What Our Inspectors Say: "For the ultimate payoff, opt for the memorable beef platter. It features thinly-sliced macun and yangnyeom galbi set beside king trumpet mushrooms that are meaty and mouthwatering in their own right." Designation: Bib Gourmand What It Is: "A vegetarian shrine in another space and time," per the restaurant's website. What Our Inspectors Say: "The ssam bap offers a fun DIY experience with a long platter of fillings.
Dark leafy lettuce and thin, herbaceous sesame leaves are topped with creamy slices of avocado, crunchy bean sprouts, pickled daikon, carrot, cucumber, radish and three rice options—white, brown and a nutty, purple-tinged multigrain. Topped with miso ssam sauce, each bite is a fresh burst of uplifting textures." Designation: The Plate What It Is: A contemporary take on Korean cuisine that is open for both lunch and dinner.
What Our Inspectors Say: "The signature house-made tofu is unmissable: these chilled scoops of soybean curd are a toasty shade of brown, sprinkled with slivered green onion, sesame seeds, and accompanied by soy sauce and perilla vinaigrette." Designation: Two Stars What It Is: "Cool, chic, and completely urbane, Jungsik is the epitome of contemporary elegance," state inspectors.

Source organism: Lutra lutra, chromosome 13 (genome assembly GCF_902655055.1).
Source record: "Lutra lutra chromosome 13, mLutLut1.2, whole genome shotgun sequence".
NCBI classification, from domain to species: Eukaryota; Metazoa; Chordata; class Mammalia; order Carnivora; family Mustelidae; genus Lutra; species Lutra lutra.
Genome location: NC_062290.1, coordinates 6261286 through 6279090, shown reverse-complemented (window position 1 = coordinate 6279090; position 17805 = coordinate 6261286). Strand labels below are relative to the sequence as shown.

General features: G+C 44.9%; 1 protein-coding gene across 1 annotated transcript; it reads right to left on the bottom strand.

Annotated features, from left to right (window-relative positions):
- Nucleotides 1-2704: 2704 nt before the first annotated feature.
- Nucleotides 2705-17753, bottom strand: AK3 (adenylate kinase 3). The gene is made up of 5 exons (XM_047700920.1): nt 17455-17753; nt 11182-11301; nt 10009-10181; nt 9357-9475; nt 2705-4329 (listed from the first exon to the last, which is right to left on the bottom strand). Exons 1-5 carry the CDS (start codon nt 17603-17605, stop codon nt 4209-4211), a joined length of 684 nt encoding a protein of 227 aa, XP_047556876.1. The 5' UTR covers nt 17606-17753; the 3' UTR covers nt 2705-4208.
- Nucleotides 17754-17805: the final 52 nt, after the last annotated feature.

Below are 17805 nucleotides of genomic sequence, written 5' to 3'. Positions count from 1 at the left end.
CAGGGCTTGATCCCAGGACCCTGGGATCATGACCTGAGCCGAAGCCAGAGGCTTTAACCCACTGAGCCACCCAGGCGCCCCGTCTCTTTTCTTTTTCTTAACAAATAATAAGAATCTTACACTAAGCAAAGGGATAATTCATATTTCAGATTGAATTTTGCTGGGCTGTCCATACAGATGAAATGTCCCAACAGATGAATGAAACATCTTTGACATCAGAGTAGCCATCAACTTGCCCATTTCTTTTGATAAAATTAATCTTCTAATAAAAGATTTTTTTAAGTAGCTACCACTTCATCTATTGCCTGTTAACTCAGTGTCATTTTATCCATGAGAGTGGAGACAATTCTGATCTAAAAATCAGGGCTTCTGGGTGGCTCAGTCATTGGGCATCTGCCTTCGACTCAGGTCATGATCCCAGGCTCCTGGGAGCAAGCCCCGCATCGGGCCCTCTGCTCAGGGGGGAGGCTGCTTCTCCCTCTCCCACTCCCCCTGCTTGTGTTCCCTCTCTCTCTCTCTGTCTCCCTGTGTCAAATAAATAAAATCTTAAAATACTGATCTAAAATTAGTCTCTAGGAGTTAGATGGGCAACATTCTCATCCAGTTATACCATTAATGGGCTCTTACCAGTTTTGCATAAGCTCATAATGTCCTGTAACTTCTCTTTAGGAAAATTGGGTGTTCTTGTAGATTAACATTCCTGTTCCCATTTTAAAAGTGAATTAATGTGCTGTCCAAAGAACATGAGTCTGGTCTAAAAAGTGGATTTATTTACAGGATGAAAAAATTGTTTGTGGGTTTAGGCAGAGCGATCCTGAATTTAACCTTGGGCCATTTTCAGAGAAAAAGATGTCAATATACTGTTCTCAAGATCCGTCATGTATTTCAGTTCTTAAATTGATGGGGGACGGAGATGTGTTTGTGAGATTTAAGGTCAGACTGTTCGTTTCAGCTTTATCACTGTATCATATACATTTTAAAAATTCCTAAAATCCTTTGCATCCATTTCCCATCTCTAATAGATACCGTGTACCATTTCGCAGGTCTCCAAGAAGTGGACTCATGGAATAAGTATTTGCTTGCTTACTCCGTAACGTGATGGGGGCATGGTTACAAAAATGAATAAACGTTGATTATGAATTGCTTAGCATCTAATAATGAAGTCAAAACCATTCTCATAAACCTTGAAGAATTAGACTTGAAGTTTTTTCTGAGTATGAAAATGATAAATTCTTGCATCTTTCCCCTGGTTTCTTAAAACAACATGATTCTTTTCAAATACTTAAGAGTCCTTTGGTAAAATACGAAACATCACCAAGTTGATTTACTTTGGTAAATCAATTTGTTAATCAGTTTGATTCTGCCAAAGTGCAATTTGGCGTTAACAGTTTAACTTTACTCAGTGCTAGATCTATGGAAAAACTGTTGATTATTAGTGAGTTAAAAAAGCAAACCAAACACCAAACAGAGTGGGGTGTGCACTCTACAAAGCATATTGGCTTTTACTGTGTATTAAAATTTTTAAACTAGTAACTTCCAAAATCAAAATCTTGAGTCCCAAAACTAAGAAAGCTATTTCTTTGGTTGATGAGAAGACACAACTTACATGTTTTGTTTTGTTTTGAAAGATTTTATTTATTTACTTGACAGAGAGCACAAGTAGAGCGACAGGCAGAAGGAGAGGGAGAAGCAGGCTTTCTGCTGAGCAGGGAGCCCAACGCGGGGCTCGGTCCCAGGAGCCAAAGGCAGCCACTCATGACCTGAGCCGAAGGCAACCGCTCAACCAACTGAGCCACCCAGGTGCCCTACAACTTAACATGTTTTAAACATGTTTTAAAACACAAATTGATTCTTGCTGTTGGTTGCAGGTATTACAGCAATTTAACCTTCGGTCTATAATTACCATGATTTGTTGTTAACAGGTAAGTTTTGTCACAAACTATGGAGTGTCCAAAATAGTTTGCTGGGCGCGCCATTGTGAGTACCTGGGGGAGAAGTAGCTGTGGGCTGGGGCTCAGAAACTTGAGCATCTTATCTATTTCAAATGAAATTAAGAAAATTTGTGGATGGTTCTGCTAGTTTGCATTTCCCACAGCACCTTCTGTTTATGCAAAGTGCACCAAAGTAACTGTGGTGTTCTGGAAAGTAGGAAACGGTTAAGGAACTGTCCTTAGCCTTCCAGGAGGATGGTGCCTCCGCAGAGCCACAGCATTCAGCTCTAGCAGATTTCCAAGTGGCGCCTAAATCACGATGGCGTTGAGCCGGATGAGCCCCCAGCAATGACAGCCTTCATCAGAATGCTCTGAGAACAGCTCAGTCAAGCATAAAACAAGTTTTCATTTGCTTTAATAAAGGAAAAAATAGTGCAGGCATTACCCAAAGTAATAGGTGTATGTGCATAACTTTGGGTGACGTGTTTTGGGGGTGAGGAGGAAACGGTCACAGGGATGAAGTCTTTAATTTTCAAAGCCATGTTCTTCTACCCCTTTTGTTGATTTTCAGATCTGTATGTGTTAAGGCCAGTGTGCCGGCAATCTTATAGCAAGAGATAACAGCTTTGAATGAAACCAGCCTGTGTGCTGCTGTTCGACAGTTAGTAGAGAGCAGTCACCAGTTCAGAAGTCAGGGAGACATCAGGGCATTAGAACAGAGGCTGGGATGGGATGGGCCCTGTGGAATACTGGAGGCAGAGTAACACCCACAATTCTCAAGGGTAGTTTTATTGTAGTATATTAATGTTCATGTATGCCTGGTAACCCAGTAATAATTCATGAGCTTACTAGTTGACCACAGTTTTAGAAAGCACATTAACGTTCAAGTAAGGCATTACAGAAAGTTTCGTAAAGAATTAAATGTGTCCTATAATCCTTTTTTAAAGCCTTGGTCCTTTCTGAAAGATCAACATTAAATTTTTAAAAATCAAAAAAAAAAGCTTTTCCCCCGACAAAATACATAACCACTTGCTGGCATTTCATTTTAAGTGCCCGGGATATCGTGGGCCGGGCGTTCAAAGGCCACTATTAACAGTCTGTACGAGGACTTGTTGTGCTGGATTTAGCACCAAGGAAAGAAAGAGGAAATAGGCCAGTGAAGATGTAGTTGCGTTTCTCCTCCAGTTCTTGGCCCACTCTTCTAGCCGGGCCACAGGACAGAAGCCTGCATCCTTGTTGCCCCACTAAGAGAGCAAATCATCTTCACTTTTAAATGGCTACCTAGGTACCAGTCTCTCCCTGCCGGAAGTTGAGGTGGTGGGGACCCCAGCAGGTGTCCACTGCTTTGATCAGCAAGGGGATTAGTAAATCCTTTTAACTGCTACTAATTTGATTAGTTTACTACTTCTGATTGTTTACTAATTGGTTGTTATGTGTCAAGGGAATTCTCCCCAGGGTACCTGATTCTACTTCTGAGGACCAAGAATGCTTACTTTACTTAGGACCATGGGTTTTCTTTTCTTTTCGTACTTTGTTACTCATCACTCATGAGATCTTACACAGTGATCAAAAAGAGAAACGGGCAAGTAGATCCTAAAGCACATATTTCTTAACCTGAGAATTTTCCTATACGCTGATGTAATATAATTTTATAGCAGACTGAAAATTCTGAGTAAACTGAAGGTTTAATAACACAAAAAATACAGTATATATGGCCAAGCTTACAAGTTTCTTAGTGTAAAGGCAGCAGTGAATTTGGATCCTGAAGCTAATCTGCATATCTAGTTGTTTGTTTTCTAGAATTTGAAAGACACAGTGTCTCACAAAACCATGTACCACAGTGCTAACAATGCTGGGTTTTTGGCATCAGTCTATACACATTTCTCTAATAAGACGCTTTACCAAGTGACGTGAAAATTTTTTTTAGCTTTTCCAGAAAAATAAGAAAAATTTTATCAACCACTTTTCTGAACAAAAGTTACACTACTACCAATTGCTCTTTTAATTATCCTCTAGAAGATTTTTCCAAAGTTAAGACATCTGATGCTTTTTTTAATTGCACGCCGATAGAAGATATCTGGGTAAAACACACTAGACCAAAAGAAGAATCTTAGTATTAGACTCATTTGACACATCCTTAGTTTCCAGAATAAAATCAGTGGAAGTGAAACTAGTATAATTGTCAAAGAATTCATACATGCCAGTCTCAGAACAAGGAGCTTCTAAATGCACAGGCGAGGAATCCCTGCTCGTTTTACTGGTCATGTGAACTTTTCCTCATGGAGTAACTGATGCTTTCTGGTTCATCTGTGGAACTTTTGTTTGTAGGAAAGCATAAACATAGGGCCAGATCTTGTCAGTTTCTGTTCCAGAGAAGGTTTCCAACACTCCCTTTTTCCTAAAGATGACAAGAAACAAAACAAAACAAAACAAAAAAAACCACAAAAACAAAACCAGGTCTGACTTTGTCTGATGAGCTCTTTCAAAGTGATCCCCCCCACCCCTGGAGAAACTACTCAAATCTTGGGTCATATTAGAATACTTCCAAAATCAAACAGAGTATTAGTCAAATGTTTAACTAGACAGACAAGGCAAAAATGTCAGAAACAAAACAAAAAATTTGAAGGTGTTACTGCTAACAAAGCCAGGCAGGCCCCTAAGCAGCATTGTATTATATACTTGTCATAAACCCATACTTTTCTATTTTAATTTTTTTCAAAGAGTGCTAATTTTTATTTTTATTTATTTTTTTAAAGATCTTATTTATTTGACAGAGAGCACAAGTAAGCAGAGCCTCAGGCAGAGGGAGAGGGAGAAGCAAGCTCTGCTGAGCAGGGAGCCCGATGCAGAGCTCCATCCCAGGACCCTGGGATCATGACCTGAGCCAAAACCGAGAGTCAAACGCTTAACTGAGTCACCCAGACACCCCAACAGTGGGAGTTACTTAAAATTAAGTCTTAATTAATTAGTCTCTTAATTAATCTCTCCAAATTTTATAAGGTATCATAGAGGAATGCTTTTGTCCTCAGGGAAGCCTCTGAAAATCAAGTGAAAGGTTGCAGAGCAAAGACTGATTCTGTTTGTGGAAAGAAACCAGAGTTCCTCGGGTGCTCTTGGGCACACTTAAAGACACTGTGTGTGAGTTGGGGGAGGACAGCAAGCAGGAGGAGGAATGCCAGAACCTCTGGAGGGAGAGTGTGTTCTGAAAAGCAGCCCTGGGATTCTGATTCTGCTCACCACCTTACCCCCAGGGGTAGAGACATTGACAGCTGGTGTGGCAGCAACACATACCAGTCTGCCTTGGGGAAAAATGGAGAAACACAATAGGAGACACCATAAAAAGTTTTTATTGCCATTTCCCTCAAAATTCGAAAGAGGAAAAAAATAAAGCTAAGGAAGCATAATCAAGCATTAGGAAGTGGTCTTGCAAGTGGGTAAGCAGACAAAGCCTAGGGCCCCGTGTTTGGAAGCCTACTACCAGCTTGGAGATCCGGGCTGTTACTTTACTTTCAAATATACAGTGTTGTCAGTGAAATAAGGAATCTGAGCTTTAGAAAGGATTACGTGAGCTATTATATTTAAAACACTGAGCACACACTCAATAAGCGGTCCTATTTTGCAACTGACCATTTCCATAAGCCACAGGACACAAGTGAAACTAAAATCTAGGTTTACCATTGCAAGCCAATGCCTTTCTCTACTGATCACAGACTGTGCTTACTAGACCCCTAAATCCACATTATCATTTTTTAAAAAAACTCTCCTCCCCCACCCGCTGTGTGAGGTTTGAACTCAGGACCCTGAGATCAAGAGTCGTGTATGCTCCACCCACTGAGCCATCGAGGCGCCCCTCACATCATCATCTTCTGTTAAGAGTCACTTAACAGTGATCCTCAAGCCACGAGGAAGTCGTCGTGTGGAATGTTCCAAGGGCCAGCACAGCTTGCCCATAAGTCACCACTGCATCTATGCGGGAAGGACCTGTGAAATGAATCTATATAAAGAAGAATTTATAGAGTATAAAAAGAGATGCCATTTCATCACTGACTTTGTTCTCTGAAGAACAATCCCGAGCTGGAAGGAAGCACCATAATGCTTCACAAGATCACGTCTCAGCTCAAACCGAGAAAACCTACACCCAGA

What Our Inspectors Say: "The modern cuisine is confident, complex and happens to be leaning much more toward Europe than Korea of late. No matter—the cooking remains profoundly enjoyable. At the same time, the most inspired dishes are the ones that retain their heritage. Prime examples include the delicate mandoo filled with foie gras, draped in Wagyu beef, and set in a soulful Wagyu broth. Tuna kimbap may look like a cigar, but it is a crispy treat filled with black truffle rice, tuna and Korean mustard.
Oh, and the octopus braised in dashi could very well be the best you've ever had." Designation: The Plate What It Is: A 24-hour hotspot located in the heart of K-Town. What Our Inspectors Say: "The first floor offers the most robust menu; the second floor is more intimate, with zen-like private dining rooms and a set menu featuring Imperial cuisine.